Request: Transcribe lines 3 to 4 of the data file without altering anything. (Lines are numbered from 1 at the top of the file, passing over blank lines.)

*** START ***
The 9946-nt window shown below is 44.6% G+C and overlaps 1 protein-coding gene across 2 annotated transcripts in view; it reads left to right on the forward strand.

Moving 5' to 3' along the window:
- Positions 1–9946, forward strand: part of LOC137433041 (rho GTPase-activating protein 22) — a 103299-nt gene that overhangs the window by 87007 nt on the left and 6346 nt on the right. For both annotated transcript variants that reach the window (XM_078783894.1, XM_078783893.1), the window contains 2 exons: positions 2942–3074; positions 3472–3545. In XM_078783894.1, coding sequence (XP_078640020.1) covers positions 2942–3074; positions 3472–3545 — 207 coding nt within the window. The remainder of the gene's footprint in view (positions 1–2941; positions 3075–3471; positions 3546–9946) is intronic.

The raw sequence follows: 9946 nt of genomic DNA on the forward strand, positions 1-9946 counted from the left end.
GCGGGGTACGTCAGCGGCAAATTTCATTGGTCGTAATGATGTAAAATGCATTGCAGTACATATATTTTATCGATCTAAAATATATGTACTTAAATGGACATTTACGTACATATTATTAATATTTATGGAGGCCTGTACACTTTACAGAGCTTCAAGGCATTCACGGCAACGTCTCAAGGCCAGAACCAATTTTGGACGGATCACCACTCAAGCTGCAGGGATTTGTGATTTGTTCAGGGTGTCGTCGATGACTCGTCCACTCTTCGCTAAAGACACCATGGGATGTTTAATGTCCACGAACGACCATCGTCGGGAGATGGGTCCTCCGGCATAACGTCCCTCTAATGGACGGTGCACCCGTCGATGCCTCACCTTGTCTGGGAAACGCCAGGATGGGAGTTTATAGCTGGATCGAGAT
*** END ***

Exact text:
- Positions 1–9946, forward strand: part of LOC137433041 (rho GTPase-activating protein 22) — a 103299-nt gene that overhangs the window by 87007 nt on the left and 6346 nt on the right. For both annotated transcript variants that reach the window (XM_078783894.1, XM_078783893.1), the window contains 2 exons: positions 2942–3074; positions 3472–3545. In XM_078783894.1, coding sequence (XP_078640020.1) covers positions 2942–3074; positions 3472–3545 — 207 coding nt within the window. The remainder of the gene's footprint in view (positions 1–2941; positions 3075–3471; positions 3546–9946) is intronic.

The raw sequence follows: 9946 nt of genomic DNA on the forward strand, positions 1-9946 counted from the left end.